Brigham Young University-Provo is known for several things: being the number one stone-cold sober school, being the largest private religious university in America, and having the only four-year degree program for Family History–Genealogy. In the United States of America, Western Europe, Asia and elsewhere, no other university offers a Bachelor of Arts in this major that educates students in both history and genealogy.
At the recent RootsTech Conference, BYU had a presence, with representation from the Harold B. Lee Library Special Collections unit, the Center for Family History and Genealogy and the Family History Technology Lab as well as the Family History program.
Family History Coordinator and BYU History Professor Amy Harris, who supervises the program’s recruitment and curriculum standards says an event like RootsTech helps raise the profile and recognition of BYU’s commitment to genealogy research and education. “It’s my hope that BYU becomes more associated with high-quality genealogy and family history education and that BYU gets recognition as a major player in the genealogy community,” Harris says.
The Family History program, which receives support and funding on both the department level and college level and from donors, employs 40 students in the CFHG research lab and sends students domestic and abroad for hands-on field research and mentored student learning.
Students at the Center for Family History and Genealogy are currently seeing the migration and impact of their work for people’s use. In partnership with LDS Church Historic Sites, students are identifying residents of Nauvoo, Illinois, from 1839 to 1846. Each resident, to the extent possible, has records trailing from birth to death. All this data is free and accessible for curious minds and researchers into the history of the Nauvoo community.
The findings can be located on FamilySearch’s Family Tree. Complete research logs along with other discoveries are just within a mouse-click reach. Learn more about the Nauvoo Community Project that is dedicated to academic genealogical research.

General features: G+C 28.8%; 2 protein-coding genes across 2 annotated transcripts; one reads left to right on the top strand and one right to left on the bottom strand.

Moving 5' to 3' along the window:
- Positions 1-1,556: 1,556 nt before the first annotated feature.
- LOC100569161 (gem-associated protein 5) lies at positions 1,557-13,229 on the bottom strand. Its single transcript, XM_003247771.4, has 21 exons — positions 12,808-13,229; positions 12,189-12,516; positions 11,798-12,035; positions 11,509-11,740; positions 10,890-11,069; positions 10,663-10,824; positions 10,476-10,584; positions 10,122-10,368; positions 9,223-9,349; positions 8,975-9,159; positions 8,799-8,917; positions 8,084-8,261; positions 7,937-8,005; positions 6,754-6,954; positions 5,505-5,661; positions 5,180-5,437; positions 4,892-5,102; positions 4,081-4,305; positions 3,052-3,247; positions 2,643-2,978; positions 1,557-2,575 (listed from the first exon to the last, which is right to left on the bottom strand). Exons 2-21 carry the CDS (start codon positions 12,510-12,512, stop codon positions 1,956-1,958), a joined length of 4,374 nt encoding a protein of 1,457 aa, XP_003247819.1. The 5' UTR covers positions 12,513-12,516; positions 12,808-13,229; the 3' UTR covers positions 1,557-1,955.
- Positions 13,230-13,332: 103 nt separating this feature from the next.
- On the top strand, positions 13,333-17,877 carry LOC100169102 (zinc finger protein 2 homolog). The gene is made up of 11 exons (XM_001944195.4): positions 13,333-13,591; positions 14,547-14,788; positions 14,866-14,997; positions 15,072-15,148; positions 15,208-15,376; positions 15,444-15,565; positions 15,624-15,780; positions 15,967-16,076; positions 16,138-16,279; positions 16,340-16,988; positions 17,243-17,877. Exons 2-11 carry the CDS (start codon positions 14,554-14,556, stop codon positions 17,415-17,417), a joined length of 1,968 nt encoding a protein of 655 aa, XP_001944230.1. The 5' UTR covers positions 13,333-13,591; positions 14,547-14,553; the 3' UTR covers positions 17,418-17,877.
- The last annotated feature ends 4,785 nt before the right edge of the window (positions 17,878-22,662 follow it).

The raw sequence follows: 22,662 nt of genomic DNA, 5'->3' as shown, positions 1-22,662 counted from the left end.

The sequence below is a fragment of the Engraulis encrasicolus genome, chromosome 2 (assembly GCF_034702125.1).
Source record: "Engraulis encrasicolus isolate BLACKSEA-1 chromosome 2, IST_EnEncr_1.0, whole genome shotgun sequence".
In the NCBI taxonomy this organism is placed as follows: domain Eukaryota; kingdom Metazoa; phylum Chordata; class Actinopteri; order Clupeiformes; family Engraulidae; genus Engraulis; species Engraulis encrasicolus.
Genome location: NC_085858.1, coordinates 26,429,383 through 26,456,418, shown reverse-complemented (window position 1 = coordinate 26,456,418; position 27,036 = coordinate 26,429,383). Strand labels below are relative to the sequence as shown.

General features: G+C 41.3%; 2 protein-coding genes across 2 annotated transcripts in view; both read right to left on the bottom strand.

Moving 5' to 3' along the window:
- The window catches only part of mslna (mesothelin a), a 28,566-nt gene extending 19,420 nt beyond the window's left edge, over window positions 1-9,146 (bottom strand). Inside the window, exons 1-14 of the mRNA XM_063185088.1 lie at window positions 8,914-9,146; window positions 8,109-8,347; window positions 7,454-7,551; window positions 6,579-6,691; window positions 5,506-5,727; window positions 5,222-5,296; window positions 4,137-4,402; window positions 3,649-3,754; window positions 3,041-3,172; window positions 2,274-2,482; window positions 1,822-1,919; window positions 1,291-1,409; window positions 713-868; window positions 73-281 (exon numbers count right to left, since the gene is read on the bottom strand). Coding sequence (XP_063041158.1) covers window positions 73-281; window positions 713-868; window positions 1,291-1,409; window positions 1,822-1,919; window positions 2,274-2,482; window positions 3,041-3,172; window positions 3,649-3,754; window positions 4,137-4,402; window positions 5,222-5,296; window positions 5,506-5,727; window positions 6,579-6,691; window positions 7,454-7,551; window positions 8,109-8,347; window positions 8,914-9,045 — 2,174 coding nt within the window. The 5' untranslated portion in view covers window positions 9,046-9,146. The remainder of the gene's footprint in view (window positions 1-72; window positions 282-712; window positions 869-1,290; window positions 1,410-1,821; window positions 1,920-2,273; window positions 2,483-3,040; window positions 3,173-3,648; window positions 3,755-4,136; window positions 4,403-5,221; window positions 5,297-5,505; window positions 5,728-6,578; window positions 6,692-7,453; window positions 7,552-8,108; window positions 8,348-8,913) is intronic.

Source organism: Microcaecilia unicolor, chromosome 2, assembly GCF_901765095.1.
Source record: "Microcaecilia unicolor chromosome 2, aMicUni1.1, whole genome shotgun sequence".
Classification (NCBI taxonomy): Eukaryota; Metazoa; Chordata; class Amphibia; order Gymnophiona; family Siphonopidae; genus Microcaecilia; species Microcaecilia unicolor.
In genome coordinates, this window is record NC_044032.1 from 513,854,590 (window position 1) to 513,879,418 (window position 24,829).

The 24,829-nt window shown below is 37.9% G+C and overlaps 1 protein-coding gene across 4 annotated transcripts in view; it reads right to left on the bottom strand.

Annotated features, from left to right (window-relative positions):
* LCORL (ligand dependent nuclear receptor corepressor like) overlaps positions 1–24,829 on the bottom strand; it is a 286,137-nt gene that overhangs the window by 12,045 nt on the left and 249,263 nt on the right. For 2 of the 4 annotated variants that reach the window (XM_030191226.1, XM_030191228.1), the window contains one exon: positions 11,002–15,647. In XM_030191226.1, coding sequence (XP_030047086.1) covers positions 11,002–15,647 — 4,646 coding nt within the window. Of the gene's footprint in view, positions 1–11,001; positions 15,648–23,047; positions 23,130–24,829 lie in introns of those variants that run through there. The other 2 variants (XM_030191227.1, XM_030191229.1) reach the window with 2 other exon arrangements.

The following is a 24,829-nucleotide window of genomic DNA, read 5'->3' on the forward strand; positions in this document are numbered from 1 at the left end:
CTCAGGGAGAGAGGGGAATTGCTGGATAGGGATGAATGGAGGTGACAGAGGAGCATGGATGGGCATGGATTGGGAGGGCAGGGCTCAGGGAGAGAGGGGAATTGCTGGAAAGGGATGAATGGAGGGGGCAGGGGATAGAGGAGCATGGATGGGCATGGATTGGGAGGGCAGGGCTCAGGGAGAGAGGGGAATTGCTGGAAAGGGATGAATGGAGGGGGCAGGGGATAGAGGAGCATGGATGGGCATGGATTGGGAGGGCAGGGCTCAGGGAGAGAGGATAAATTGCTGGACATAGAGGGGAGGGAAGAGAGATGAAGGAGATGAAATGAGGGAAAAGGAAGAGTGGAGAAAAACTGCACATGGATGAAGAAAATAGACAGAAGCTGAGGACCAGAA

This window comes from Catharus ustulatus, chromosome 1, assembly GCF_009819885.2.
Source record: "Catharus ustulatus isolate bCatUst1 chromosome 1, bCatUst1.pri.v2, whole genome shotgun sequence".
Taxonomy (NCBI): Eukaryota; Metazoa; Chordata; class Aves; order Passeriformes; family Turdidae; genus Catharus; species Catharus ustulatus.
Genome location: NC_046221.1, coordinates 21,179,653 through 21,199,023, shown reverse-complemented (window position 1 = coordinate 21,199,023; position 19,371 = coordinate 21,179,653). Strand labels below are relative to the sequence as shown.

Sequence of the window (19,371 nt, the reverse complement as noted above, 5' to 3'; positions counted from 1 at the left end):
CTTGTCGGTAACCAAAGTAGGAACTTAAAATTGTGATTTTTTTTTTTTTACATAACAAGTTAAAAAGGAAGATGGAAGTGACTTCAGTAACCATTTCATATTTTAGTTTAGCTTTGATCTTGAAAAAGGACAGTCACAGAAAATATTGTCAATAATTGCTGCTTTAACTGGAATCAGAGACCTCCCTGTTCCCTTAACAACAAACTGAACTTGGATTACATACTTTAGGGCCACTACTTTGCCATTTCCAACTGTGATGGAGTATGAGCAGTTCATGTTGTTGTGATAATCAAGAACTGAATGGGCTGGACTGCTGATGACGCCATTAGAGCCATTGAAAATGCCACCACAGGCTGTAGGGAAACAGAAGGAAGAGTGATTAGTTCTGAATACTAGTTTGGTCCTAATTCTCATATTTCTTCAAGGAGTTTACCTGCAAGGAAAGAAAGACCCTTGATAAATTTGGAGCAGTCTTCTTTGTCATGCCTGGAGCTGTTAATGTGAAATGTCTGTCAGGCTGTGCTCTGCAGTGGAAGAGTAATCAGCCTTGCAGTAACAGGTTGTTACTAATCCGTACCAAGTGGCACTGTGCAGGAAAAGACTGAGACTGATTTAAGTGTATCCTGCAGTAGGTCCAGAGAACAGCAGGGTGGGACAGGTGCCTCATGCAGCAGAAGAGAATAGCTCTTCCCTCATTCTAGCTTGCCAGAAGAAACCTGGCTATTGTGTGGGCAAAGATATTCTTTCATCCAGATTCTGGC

The Family History and Technology Research Lab also has multiple projects on the line like Relative Finder that allows you to uncover how you are related to your everyday associates: co-workers, prophets, historical figures…you name it. FHTR is always developing the latest in creative, fun applications for family history, so keep checking!
4 thoughts on “I Seek Dead People: Family History Education”
I’ve tried to get on Relative Finder and it says the web page is not available. Details noted:
“A secure connection cannot be established because this site uses an unsupported protocol or cipher suite. This is likely to be caused when the server needs RC4, which is no longer considered secure.”
Thank you, Tom Reynolds
Thanks for bringing that to my attention, Tom. I’ll find out who the person is that can address that problem, and forward your message to them.
Actually, I didn’t get the same error message when I tried to access it just now, and neither did the people in the Center for Family History. Did you put in your FamilySearch UN and password and then get the message, or were not able to access Relative Finder at all? What was the URL you were trying?
Excellent discussion , I was enlightened by the facts . Does anyone know where I could possibly acquire a sample CA 5020 version to edit ?